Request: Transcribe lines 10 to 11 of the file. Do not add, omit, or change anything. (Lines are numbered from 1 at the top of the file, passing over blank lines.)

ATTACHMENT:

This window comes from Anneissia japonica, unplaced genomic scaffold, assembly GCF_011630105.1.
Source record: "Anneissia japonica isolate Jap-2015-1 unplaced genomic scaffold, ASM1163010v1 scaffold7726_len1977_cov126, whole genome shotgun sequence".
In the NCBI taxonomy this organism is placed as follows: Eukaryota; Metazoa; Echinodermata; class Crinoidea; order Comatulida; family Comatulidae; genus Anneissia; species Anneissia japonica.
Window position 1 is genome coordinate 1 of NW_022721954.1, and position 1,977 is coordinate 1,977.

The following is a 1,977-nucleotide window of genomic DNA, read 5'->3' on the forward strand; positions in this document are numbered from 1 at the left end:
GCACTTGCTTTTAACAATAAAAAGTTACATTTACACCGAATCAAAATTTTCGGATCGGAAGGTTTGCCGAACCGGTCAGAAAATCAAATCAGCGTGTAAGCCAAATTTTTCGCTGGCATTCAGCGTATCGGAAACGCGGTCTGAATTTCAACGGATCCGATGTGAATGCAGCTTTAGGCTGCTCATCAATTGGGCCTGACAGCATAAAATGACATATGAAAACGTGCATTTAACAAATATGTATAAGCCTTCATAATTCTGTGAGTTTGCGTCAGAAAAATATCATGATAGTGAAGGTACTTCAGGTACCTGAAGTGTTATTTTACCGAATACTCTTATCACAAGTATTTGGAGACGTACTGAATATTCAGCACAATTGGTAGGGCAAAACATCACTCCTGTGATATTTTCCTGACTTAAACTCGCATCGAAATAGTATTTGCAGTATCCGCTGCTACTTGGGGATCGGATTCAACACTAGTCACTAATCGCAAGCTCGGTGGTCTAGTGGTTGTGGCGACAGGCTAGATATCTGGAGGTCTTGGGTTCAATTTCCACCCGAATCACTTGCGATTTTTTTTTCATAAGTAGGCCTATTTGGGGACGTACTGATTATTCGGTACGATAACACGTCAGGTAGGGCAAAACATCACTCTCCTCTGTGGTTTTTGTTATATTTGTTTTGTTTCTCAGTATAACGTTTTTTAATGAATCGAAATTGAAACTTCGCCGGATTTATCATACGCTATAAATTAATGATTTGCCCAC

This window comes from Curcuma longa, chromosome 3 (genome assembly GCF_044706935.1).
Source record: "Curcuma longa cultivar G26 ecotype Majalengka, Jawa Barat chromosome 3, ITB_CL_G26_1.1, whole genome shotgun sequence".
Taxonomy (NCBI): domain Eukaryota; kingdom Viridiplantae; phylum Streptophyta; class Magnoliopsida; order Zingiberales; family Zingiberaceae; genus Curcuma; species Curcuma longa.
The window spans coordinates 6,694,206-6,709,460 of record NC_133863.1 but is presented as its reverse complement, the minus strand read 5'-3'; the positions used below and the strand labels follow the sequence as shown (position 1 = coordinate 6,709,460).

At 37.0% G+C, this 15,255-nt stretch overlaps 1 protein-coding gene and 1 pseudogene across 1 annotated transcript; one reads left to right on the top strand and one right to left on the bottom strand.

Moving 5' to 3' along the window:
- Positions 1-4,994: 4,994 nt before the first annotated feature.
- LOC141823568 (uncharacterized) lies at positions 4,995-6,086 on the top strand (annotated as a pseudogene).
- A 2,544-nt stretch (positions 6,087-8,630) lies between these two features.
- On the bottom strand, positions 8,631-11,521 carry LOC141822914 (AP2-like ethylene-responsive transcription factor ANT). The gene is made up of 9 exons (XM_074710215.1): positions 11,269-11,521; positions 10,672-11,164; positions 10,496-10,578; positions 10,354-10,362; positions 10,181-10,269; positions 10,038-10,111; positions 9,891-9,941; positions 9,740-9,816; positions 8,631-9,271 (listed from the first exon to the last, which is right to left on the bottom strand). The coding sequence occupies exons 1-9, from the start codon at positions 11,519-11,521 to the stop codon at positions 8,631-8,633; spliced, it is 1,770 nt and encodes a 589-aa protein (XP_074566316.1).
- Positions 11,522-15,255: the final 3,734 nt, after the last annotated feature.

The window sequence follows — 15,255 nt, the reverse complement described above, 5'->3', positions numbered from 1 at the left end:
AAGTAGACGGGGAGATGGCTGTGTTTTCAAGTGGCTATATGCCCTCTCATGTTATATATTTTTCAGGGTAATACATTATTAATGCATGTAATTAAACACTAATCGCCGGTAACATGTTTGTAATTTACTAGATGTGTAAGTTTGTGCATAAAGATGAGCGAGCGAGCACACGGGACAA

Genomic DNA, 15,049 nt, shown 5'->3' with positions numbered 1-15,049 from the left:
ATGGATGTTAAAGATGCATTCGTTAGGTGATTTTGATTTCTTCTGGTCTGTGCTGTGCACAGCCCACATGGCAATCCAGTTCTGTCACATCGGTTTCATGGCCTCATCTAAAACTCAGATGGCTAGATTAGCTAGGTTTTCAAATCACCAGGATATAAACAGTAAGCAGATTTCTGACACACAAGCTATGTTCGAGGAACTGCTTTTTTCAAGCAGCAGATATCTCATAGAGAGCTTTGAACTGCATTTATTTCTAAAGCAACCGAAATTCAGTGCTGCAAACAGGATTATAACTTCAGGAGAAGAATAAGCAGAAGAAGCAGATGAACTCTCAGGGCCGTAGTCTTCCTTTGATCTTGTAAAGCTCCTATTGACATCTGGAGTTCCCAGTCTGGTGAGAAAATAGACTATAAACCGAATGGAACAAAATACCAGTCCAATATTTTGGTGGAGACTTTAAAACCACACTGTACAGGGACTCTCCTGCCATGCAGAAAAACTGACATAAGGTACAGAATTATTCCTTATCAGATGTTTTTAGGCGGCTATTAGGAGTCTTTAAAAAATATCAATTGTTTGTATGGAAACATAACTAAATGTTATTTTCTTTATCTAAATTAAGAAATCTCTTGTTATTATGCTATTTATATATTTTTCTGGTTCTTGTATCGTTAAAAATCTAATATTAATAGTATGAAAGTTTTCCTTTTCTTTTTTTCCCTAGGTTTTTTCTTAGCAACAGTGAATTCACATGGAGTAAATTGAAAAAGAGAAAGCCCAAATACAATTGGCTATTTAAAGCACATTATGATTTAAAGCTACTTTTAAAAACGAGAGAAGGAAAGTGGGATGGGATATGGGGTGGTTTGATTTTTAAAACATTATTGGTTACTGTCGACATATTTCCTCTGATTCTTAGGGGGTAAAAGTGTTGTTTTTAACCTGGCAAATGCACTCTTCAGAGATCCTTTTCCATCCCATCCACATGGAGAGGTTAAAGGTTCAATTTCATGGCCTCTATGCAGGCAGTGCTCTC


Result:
The window spans coordinates 6,694,206-6,709,460 of record NC_133863.1 but is presented as its reverse complement, the minus strand read 5'-3'; the positions used below and the strand labels follow the sequence as shown (position 1 = coordinate 6,709,460).

At 37.0% G+C, this 15,255-nt stretch overlaps 1 protein-coding gene and 1 pseudogene across 1 annotated transcript; one reads left to right on the top strand and one right to left on the bottom strand.